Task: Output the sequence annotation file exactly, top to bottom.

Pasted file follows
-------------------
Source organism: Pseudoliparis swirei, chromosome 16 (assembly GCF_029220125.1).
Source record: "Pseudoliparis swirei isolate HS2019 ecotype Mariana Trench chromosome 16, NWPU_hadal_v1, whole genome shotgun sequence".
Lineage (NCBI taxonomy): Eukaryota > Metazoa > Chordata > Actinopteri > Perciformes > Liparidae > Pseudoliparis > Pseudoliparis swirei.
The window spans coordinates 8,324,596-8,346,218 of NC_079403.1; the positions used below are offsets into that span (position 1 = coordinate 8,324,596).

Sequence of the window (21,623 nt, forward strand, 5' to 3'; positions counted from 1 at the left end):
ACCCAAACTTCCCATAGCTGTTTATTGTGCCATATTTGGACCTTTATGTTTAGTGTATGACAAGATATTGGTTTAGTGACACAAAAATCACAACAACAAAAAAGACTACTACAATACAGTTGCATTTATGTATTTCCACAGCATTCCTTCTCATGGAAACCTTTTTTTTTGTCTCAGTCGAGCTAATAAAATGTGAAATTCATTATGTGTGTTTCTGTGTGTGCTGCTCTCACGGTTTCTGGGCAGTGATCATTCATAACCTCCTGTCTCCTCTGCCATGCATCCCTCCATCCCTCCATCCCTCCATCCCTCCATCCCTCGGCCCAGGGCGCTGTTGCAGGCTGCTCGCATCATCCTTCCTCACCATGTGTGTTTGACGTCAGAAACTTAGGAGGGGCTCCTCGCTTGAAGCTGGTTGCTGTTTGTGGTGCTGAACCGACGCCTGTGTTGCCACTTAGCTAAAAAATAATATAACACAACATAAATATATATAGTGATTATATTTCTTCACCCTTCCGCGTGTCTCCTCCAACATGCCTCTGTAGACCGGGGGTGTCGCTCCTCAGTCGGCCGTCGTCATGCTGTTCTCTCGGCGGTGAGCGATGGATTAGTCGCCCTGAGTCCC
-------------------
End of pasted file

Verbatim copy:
Source organism: Pseudoliparis swirei, chromosome 16 (assembly GCF_029220125.1).
Source record: "Pseudoliparis swirei isolate HS2019 ecotype Mariana Trench chromosome 16, NWPU_hadal_v1, whole genome shotgun sequence".
Lineage (NCBI taxonomy): Eukaryota > Metazoa > Chordata > Actinopteri > Perciformes > Liparidae > Pseudoliparis > Pseudoliparis swirei.
The window spans coordinates 8,324,596-8,346,218 of NC_079403.1; the positions used below are offsets into that span (position 1 = coordinate 8,324,596).

Sequence of the window (21,623 nt, forward strand, 5' to 3'; positions counted from 1 at the left end):
ACCCAAACTTCCCATAGCTGTTTATTGTGCCATATTTGGACCTTTATGTTTAGTGTATGACAAGATATTGGTTTAGTGACACAAAAATCACAACAACAAAAAAGACTACTACAATACAGTTGCATTTATGTATTTCCACAGCATTCCTTCTCATGGAAACCTTTTTTTTTGTCTCAGTCGAGCTAATAAAATGTGAAATTCATTATGTGTGTTTCTGTGTGTGCTGCTCTCACGGTTTCTGGGCAGTGATCATTCATAACCTCCTGTCTCCTCTGCCATGCATCCCTCCATCCCTCCATCCCTCCATCCCTCCATCCCTCGGCCCAGGGCGCTGTTGCAGGCTGCTCGCATCATCCTTCCTCACCATGTGTGTTTGACGTCAGAAACTTAGGAGGGGCTCCTCGCTTGAAGCTGGTTGCTGTTTGTGGTGCTGAACCGACGCCTGTGTTGCCACTTAGCTAAAAAATAATATAACACAACATAAATATATATAGTGATTATATTTCTTCACCCTTCCGCGTGTCTCCTCCAACATGCCTCTGTAGACCGGGGGTGTCGCTCCTCAGTCGGCCGTCGTCATGCTGTTCTCTCGGCGGTGAGCGATGGATTAGTCGCCCTGAGTCCC